Merriam-Webster’s Dictionary of Law. . 1996.

estate
I (hereditament) noun bequest, birthright, devise, gift by succession, heritage, heritance, inheritance, legacy, patrimony associated concepts: beneficial estate, charge against an estate, claim against an estate, distribution, estate tax, residue II (property) noun acres, ager, assets, assets and liabilities, belongings, chattels, chattels real, chose in action, collective assets, earthly possessions, effects, equity, freehold, goods, grounds, hereditament, holdings, intangible assets, interest in land, land and buildings, lands, liquid assets, material assets, material things which are owned, personalty, piece of landed property, possessio, possessions, real estate, realty, resources, right, title and interest in land, tangible assets, tangibles, tenement, territory, valuables, villa associated concepts: absolute estate, conditional estate, defeasible estate, equitable estate, estate at sufferance, estate at will, estate by entirety, estate by purchase, estate for life, estate for years, estate from period to period, estate from year to year, estate in common, estate in expectancy, estate in land, estate in remainder, estate in reversion, estate lands, estate on a conditional limitation, estate pour autre vie, estate tail, estate upon a limitation, executory estate, fee-simple estate, fee-tail estate, forfeiture of an estate, freehold, joint estate, landed estate, life estate, limited estate, next eventual estate, qualified estate, vested estate foreign phrases:
- Post executionem status lex non patitur possibilitatem. — After the execution of the estate the law suffers not a possibility
III index assets, demesne, domain (land owned), dower, effects, freehold, holding (property owned), homestead, paraphernalia (personal belongings), parcel, possessions, property (land), property (possessions), rating, real estate, realty, remainder (estate in property), resource, substance (material possessions)

Burton's Legal Thesaurus. . 2006


estate
n.
(1) An interest in or ownership of land.
(2) All the money, property, and goods that one person owns.

The Essential Law Dictionary. — Sphinx Publishing, An imprint of Sourcebooks, Inc. . 2008.


estate
Generally, all the property a person owns at death.
Category: Wills, Trusts & Estates

Nolo’s Plain-English Law Dictionary. . 2009.

estate
England, Wales
In general terms, an individual's estate is the total of all their assets, less all their liabilities.
For inheritance tax (IHT) purposes, the definition is more specific. An individual's estate for IHT consists of:
• Assets in the sole name of the deceased.
• The deceased's share of any jointly owned assets.
• Assets held in a trust in which the deceased had an immediate post-death interest, a disabled person's interest, or a transitional serial interest.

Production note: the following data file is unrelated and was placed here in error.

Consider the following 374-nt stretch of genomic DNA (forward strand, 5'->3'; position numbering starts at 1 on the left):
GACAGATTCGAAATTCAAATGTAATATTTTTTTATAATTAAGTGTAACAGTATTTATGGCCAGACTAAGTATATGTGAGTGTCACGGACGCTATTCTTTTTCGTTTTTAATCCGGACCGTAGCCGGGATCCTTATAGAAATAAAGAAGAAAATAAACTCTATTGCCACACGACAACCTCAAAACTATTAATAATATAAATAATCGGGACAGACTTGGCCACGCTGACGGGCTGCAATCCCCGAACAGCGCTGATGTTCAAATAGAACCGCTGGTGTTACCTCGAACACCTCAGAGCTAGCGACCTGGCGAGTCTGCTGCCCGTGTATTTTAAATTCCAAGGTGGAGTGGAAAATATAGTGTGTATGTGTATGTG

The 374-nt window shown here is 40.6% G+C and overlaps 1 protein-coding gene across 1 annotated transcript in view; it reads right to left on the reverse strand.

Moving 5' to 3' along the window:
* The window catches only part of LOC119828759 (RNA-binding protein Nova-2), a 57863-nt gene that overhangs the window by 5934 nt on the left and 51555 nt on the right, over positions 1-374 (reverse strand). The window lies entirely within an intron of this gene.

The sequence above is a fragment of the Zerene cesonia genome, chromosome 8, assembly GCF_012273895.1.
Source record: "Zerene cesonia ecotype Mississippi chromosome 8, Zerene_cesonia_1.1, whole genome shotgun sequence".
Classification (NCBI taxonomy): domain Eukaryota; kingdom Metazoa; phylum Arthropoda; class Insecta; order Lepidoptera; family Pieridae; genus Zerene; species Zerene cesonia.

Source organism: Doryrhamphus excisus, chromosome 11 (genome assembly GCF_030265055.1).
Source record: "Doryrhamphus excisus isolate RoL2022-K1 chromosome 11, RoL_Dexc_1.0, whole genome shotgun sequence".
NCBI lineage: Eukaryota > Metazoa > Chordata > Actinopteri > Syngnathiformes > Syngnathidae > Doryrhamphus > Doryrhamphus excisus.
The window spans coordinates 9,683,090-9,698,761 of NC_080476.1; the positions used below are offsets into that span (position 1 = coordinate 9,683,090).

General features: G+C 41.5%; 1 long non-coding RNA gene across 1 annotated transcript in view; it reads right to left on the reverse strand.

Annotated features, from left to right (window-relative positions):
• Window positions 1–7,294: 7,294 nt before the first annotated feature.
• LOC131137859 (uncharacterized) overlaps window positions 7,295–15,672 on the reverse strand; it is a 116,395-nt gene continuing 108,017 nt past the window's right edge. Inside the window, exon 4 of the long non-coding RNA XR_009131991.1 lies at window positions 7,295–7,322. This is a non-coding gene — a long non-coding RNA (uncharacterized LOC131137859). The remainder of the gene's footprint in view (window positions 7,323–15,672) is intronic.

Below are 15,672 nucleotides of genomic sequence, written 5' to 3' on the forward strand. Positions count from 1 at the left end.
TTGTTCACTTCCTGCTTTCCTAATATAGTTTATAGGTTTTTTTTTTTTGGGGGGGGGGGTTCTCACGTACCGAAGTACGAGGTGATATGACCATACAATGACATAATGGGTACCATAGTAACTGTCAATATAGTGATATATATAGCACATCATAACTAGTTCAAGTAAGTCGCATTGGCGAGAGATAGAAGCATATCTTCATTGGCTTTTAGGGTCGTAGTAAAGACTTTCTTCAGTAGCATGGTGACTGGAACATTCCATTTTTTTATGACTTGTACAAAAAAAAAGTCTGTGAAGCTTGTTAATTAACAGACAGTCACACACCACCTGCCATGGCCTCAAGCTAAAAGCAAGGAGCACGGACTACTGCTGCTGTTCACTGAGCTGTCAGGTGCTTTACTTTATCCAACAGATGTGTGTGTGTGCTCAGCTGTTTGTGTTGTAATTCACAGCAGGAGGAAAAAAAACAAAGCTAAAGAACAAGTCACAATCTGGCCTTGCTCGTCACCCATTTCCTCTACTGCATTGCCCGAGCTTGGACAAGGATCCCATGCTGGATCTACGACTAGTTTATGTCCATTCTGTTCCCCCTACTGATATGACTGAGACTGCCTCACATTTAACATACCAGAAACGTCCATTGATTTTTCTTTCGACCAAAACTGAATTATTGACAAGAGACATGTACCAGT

• Any assets the deceased had given away, but kept an interest in (gift with reservation of benefit).
• The value of an alternatively secured pension fund (ASP) from which the deceased benefited as the original scheme member, or as a dependant who received benefits from the left over ASP fund of an original scheme member.
The total of all these assets is added to the chargeable value of any gifts made within seven years before the death to work out the amount on which IHT is charged.
USA
estate, Also known as bankruptcy estate.
The intangible entity in a bankruptcy case which contains all of the debtor's assets (including both legal and equitable interests) and liabilities as of the commencement of the case.

Practical Law Dictionary. Glossary of UK, US and international legal terms. . 2010.


estate
n. The totality of an individual's ownership of money, real and personal property.
@ decedent's estate
Such assets after the death of the owner, as involved in the probate of a will or an intestacy proceeding.
=>> estate.
@ residuary estate
The remainder of a decedent's estate after all applicable payments and transfers have been made, including gifts and taxes.
=>> estate.
@ contingent estate
From the common law. An asset, typically real property, that vests only upon the occurrence of a condition.
=>> estate.
@ dominant estate
Real property that benefits from an easement on adjoining property.
=>> estate.
@ equitable estate
An estate recognized under the rules of equity.
=>> estate.
@ possessory estate
A right of possession in an estate, which may not include actual ownership.
=>> estate.
@ servient estate
Real property upon which an easement has been granted.
=>> estate.
@ vested estate
An estate that an individual has a present right to enjoy, or a noncontingent right to do so in the future.
=>> estate.
@

Webster's New World Law Dictionary. . 2000.


estate
The degree, quantity, nature, and extent of interest that a person has in real and personal property. Such terms as estate in land, tenement, and hereditaments may also be used to describe an individual's interest in property.
When used in connection with probate proceedings, the term encompasses the total property that is owned by a decedent prior to the distribution of that property in accordance with the terms of a will, or when there is no will, by the laws of inheritance in the state of domicile of the decedent.